"I believe he should have backed me – as I always believe the art of captaincy is to support your players and back them every time. This gains the respect from the players and makes them play for you. He didn't, it's history, but I never found it easy with him after that."
Warne admitted that on Australia's next Test tour, later in 1999, he deliberately undermined Waugh in one of the most painful moments of the skipper's career.
The Aussies were in Sri Lanka and their first Test victory was marred by the horrific collision between Waugh and Jason Gillespie. It left the captain with a broken nose and the fast bowler with a broken leg.
Warne and Marsh both tried to convince Waugh not to play the second Test, with the leg-spinner admitting that he was partly motivated by revenge.
"I admit there was an element of bitterness in my attitude to Steve after what happened in Antigua," he wrote in No Spin, in a passage that again branded Waugh "selfish".
"Equally, it's my honest belief that you can't field a whole Test match in a helmet, even in the gully.
"As the conversation went on I got more and more facetious about it. I'd even say I was being a dickhead and looking for a bit of revenge. He hadn't backed me and now I wasn't going to back him.
"I have to emphasise that my attitude had nothing to do with me wanting to be captain. It was all about him not playing. Someone else could have captained, I wouldn't have given a s--t.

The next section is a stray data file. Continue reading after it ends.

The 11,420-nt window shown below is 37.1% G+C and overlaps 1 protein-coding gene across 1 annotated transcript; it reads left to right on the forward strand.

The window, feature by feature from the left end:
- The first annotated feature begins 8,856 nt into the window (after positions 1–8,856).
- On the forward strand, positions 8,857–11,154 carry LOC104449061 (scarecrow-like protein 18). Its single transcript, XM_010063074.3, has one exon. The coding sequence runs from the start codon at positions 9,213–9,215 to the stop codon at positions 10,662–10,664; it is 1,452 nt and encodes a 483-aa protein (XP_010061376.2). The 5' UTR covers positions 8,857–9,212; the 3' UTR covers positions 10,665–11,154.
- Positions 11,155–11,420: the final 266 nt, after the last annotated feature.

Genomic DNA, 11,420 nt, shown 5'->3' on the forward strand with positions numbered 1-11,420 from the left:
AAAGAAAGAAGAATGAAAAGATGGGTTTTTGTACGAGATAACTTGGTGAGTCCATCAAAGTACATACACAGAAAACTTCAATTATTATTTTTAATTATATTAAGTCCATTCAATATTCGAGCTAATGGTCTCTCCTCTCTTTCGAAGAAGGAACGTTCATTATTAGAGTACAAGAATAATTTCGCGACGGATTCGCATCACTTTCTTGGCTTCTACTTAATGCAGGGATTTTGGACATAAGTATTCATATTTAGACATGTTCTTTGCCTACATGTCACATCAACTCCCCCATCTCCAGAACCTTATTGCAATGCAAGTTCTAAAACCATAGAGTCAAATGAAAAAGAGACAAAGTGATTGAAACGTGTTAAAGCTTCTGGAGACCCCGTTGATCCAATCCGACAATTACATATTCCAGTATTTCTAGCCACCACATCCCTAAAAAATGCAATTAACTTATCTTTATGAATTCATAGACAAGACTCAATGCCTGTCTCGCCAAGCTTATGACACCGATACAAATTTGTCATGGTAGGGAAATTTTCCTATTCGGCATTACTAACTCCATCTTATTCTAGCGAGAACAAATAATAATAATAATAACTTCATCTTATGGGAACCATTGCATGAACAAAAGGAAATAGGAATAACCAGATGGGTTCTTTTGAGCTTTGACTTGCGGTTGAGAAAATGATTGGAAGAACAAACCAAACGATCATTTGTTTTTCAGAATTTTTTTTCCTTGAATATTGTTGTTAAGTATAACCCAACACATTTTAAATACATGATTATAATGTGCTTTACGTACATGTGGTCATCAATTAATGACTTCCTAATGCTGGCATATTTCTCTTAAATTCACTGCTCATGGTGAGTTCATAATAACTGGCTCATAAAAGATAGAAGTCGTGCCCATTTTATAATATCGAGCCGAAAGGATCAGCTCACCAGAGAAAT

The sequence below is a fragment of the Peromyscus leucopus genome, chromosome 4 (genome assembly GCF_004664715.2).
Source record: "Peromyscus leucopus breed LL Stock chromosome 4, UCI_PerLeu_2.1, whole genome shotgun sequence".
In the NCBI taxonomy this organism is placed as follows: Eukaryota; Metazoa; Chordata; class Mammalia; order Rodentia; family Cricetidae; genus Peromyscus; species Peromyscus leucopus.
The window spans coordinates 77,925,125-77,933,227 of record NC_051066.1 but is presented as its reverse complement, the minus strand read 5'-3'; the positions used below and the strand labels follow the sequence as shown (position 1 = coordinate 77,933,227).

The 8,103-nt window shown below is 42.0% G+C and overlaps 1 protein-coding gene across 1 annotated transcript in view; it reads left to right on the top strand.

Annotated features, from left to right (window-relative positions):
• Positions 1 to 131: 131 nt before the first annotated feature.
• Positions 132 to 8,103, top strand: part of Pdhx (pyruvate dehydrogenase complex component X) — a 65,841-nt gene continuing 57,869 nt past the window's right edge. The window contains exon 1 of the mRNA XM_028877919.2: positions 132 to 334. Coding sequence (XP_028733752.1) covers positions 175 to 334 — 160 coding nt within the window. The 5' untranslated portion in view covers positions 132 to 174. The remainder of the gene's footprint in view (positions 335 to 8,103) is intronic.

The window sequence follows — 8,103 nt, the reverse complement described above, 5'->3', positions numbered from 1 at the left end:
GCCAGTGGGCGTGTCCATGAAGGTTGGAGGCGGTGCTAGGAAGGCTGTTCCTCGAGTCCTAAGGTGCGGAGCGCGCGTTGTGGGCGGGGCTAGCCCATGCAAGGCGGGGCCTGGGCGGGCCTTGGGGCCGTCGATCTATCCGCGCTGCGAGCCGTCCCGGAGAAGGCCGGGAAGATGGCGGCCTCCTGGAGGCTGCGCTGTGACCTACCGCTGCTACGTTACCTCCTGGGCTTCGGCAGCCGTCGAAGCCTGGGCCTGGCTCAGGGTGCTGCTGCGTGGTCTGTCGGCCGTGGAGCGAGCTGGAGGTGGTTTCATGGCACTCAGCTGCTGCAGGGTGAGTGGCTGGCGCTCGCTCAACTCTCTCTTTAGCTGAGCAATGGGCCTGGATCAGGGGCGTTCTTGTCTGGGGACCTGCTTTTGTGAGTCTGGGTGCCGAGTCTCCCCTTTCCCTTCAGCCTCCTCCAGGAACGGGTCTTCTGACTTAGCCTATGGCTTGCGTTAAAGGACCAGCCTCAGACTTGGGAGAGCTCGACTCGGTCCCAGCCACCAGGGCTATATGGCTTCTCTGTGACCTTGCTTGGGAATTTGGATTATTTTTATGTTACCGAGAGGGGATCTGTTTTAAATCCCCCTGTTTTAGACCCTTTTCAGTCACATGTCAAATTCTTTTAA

"Steve Waugh was the most selfish player I ever played with and was only worried about averaging 50. It was about a lack of loyalty. Pretty childish, I know, but that's the way it was.
"It wasn't that he dropped me. I have no issue about being dropped if I'm not performing; if you don't perform, out you go.
"But there was more to it than my performances - I think it was jealousy. He started to niggle away, telling me to look at my diet and spend more time on deciding what sort of person I wanted to be in my life, how to conduct myself - that sort of stuff. I said, 'Mate - worry about yourself'.
"But that moment was really it for me. Our friendship had been on the edge for a while. After the West Indies and Sri Lanka it was pretty much done."
Warne's bitterness clearly ran deep because in between those two Test tours, he and Waugh shared one of the greatest moments of their careers.
The two Australian cricket legends were captain and vice-captain of the epic 1999 World Cup win in England, starring with bat and ball.
Waugh made a clutch 120 not out in a gripping 'Super Six' clash against South Africa, then added 56 in the famous semi-final tie against the Proteas that sent Australia into the final, where they easily beat Pakistan.
Warne was man of the match in both the semi-final and the decider, taking four wickets in each game.
Warne did respect Waugh's abilities. He recently named him as the No.6 batsman in a line-up of the best Australian players with whom he took the field. Yet even then, he described his former captain as "more of a match-saver than a match-winner".
Warne has taken endless potshots at Waugh since their animosity became public, also blasting his ex-skipper's obsession with the baggy green Test cap. He recounted one particular incident that left him sickened.
"The ultimate embarrassment was when Steve Waugh ... we went to see Pat Rafter play at Wimbledon and he wanted the whole team to wear it," Warne told the BBC in 2018.
"I looked at Mark Waugh and he said, 'I'm not wearing it' and I said, 'I'm not wearing it either'.
"So the guys that idolised Steve Waugh – Langer, Hayden, Gilchrist, those types of guys, all wear the baggy green to Wimbledon. It makes me want to puke to think about that, these guys, grown men, wore baggy green caps to Wimbledon. So I refused.
"Looking back at some of those photos, It was embarrassing to watch."